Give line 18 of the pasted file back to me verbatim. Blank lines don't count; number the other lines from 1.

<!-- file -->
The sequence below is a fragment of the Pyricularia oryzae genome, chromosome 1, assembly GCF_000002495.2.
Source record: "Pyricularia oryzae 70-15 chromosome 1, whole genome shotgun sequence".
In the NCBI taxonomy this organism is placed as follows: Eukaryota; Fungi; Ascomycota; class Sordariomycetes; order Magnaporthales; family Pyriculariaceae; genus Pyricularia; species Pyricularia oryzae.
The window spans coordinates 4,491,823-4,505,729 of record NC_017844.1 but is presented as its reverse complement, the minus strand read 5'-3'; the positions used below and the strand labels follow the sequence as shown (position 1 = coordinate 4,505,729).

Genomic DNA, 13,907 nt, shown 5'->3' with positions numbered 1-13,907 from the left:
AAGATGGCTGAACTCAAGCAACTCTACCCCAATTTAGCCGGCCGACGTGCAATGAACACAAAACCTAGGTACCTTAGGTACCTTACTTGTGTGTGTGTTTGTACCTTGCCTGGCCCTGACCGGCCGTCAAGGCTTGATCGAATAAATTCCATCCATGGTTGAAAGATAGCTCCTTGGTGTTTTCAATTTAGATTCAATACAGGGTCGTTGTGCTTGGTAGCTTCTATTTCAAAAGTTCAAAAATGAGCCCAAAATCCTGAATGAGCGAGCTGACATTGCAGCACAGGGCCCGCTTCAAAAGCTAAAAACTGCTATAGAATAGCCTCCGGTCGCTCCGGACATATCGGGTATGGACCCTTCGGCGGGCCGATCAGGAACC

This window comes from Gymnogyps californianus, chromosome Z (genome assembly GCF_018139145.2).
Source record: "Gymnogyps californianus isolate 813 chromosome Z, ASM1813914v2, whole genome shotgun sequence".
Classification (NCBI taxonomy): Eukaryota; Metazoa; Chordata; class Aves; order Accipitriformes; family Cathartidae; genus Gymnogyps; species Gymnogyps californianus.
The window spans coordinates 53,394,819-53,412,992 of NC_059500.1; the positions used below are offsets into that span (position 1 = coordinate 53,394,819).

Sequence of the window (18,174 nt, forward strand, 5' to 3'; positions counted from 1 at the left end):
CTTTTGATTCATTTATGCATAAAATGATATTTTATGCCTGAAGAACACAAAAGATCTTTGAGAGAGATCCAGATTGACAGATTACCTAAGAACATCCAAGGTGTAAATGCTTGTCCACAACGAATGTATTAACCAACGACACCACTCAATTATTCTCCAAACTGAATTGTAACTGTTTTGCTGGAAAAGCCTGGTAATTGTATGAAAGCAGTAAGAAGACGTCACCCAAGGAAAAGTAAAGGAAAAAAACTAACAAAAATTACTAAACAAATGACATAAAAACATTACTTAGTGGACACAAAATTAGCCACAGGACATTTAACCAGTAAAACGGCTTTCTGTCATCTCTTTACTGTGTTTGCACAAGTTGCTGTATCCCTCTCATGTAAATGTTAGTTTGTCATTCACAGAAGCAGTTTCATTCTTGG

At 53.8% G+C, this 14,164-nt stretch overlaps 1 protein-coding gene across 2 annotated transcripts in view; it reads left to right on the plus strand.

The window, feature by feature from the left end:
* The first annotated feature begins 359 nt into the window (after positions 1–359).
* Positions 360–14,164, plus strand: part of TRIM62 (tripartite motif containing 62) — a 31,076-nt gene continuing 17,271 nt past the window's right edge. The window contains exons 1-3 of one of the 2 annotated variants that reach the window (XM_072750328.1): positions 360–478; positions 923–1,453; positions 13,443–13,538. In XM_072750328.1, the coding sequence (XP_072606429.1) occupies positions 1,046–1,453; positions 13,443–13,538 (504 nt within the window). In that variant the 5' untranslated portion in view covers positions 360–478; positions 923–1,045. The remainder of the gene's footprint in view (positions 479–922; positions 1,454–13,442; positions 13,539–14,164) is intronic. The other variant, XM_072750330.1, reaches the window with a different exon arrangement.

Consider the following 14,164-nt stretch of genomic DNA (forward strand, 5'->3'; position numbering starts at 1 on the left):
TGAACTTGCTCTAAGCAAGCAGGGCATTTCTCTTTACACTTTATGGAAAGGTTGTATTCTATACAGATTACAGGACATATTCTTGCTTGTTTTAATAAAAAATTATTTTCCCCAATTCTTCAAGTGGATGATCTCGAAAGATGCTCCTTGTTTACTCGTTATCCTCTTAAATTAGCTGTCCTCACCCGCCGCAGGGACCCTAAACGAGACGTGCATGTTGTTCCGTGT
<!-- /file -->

TGAACTTGCTCTAAGCAAGCAGGGCATTTCTCTTTACACTTTATGGAAAGGTTGTATTCTATACAGATTACAGGACATATTCTTGCTTGTTTTAATAAAAAATTATTTTCCCCAATTCTTCAAGTGGATGATCTCGAAAGATGCTCCTTGTTTACTCGTTATCCTCTTAAATTAGCTGTCCTCACCCGCCGCAGGGACCCTAAACGAGACGTGCATGTTGTTCCGTGT